As an article in the Huffington Post put it today, "The Los Angeles Times, Chicago Tribune, Baltimore Sun and other dailies filed for Chapter 11 bankruptcy Monday, the first major newspaper publisher to take such a step since the internet plunged the industry into a desperate struggle for survival."
It is strange watching this happen. Some of us have been predicting this since graphic interface web browsers like Mosaic came out, in 1992. So it has taken about 16 years and the disastrous economic policies of eight years of George W. Bush's administration to finally bring it about.
It is sad to see so many writers I fully respect have to worry about this, especially the way the general economy is looking, but it had to happen. It wasn't the writers' fault, though, as Tony Hopfinger observed this morning, in an article at the Alaska Dispatch. Hopfinger sees a fair share of the blame going onto the shoulders of inept or unimaginative editors, publishers, managers and owners.
And meanwhile, business will migrate more and more to web-based information sources. Which makes the continued and growing importance of net neutrality vital to the future of democracy.
Going through the comments to my two posts over the weekend, that questioned two aspects of recent actions by Anchorage Press writer Brendan Joel Kelley, and being involved with learning about how state-level press clubs and professional groups around the country are dealing with defining new media categories, it is obvious that the only pain in this rapid evolution isn't over future job worries.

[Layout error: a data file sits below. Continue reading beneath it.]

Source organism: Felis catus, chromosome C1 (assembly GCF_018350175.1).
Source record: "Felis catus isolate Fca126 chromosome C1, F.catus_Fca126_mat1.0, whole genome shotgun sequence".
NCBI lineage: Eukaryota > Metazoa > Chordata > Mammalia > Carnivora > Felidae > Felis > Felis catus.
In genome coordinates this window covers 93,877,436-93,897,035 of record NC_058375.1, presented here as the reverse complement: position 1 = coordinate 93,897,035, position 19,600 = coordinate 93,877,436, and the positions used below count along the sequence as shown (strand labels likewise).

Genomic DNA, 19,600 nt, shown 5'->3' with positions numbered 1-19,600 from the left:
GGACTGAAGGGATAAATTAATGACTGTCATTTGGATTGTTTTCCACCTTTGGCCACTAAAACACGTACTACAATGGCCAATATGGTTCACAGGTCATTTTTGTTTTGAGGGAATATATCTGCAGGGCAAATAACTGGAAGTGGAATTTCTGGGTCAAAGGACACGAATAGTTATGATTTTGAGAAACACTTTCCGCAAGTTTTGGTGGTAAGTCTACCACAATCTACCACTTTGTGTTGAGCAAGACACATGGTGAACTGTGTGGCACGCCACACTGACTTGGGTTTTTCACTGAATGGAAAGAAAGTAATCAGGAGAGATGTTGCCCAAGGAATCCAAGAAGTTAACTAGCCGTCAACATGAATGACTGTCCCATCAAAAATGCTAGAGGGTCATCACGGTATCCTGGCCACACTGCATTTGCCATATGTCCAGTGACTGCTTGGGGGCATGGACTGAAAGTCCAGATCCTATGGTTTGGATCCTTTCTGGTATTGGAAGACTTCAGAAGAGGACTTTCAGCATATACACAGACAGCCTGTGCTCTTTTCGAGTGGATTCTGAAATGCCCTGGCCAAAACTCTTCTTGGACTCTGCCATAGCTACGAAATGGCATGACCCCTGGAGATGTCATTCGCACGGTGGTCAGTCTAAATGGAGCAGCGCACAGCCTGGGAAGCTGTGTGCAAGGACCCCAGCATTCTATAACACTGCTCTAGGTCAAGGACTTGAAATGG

I'm beginning to feel that the actions of many journalists in Alaska and elsewhere are hampered by their concerns about where they might next find employment, when their outlet locks its doors. Other industries are facing this same problem, as an economy that has run out of bubbles comes blubbering to a halt. But the mainstream media, especially if its owners are tied into financial services or complex real estate portfolios, is far more public in the ramifications of its death rattles than most other industries.
Journalists and columnists are who the public turns to, for their information about how bad this is. More and more, writers in the MSM, in all categories are reminding me of journalists and commentators in the media niche that covers Wall Street and investments.
When the dot com bubble began to burst in early 2000, programs like NPR's Marketplace, commentators in the Wall Street Journal, the financial investment magazines, and so on, were the last to inform investors of the looming problems. And the same goes for the real estate bubble burst, which has blown up so many other hyper-inflated dreams. Our business journalists and columnists, by and large, failed us utterly. The few who warned us were ostracized by their colleagues.
And here in Anchorage, where within a couple of months from each other, one might say that the new iterations of the readership of the Anchorage Times (the Alaska Standard), and of the Anchorage Daily News (the Alaska Dispatch), emerge, the traditional media give us no clue yet as to the new ventures' viability.
Both have been mentioned in the Anchorage Daily News' online-only Newsreader. The TV stations, to my knowledge, haven't covered them. Only the blogs have covered them fairly, though by no means universally.